Moscow City Court Upholds Closure of

Publication: North Caucasus Weekly Volume: 9 Issue: 32

The Moscow City Court on August 12 upheld a lower court ruling ordering the closure of In June, Moscow’s Kuntsevsky District Court ordered that the opposition website be shut down for publishing extremist statements, but the website continued to operate while the Moscow City Court prepared to consider its appeal.

The Moscow Times on August 13 quoted’s founder, Magomed Yevloev, as calling the latest decision “unlawful” and promising that the website would keep operating despite the court’s ruling, which came into force right away. Yevloev said the web editors should be able to keep the site open on a technicality. “Only the website’s editors can decide on it being shut down, but they were not involved in the trial, so they are not planning to abide by it,” he said, adding that the website’s editors will now file their own court appeal.

Yevloev has blamed “political pressure” for the court case and, according to the Moscow Times, called the investigation “an attempt to silence the last independent voice in the republic.” As the English-language newspaper reported, he also has argued that the authorities have no right to shut down the website because it is registered in the United States. In March, the office of Ingushetia’s president, Murat Zyazikov, who is one of’s main targets, created a website with a similar address——in an attempt to compete with the opposition website.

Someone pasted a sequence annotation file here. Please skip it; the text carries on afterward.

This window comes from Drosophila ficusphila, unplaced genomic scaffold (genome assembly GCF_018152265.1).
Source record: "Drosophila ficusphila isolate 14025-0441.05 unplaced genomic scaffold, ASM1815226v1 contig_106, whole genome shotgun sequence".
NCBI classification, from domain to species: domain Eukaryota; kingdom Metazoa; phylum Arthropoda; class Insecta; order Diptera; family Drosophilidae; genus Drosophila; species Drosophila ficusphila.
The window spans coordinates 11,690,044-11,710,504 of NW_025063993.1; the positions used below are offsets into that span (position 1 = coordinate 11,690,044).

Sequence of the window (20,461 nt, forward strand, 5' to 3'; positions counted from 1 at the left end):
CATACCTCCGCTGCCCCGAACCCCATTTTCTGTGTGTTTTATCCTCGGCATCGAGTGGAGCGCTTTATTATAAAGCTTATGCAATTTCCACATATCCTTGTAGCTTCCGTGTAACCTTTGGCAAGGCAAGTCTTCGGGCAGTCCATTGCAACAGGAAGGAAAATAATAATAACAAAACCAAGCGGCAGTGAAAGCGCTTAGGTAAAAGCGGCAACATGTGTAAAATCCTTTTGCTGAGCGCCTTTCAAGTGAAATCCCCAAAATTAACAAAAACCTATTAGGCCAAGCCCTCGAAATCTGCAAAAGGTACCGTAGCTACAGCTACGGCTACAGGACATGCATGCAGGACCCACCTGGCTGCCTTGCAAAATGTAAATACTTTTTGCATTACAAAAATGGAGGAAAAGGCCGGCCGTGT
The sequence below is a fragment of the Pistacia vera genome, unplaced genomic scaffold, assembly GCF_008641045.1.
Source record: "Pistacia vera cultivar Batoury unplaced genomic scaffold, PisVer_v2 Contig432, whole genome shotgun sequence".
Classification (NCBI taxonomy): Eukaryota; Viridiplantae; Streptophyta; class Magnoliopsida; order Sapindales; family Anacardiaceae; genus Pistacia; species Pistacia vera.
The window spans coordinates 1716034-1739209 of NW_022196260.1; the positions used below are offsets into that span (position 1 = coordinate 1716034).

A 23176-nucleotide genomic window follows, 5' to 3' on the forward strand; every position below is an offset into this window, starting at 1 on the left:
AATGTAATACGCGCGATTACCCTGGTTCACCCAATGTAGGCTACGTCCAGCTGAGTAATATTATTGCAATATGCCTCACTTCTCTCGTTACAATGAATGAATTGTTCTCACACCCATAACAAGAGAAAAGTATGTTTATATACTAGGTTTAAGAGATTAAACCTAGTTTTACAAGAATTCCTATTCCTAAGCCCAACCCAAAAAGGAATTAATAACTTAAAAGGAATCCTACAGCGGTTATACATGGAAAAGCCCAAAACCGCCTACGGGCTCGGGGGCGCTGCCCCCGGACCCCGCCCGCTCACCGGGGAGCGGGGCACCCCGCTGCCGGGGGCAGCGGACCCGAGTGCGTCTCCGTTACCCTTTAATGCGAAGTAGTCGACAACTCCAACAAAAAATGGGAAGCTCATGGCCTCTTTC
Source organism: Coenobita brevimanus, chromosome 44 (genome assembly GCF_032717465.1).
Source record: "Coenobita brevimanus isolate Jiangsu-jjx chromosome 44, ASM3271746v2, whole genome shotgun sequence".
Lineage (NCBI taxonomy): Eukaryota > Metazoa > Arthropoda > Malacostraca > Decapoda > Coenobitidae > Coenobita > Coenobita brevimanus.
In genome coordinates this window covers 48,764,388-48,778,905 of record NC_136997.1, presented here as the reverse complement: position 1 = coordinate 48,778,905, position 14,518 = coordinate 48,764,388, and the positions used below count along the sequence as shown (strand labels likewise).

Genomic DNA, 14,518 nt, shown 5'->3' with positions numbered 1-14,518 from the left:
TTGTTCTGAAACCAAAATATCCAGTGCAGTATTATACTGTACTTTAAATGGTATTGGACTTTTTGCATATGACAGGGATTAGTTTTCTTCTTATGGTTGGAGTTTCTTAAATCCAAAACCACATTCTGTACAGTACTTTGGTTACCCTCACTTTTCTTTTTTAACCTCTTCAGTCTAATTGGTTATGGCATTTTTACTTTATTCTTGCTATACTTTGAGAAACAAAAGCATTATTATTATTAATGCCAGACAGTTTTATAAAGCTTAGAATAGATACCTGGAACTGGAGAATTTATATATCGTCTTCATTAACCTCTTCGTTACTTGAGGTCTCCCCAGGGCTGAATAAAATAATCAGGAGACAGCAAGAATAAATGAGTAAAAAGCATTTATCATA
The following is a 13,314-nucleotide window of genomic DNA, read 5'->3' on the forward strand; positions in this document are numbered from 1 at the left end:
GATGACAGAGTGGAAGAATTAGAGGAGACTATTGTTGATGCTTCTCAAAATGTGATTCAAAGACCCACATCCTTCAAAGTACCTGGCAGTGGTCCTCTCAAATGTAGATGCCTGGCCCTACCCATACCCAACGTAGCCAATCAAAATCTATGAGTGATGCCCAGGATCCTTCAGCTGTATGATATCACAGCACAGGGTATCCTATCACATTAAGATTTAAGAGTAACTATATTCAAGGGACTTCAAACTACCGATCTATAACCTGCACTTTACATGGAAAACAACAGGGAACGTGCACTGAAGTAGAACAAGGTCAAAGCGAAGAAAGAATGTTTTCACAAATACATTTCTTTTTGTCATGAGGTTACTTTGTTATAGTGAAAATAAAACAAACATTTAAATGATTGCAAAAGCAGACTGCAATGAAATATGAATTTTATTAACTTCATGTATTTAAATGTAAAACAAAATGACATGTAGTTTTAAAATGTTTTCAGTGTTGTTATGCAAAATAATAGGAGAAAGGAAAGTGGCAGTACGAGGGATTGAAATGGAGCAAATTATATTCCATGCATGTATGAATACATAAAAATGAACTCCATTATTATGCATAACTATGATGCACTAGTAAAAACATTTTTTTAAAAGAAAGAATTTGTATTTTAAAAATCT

Just prior to this latest court ruling against, Reporters Without Borders, the Paris-based international press freedom watchdog group, called on the Russian authorities to unblock access to the website. “Ingushetiya is an exceptional news outlet in Russia,” Reporters Without Borders said. “The accusation of extremism is just a pretext for gagging a website that reports allegations of corruption implicating national figures. Its editor was forced to flee Russia after being threatened by the authorities. We condemn this harassment and we call for the immediate reopening of the site.”

Meanwhile, Interfax reported on August 11 that Roza Malsagova, the editor of the opposition website who left Russia for Europe with her three children in July in the face of numerous criminal and administrative charges filed against her, intends to seek political asylum in France. “Malsagova contacted us through the Internet and said she was in France and would ask for political asylum,” her lawyer, Kaloi Akhilgov, told the news agency. “I do not know at what stage the process is now. She has already submitted some papers.” Earlier, Akhilgov told Interfax that Malsagova had left Russia after several criminal cases, all of them connected with her work with, were opened against her. “She figured out that it would be better for her and her three children, whom she is raising all by herself, to leave the country,” the lawyer said.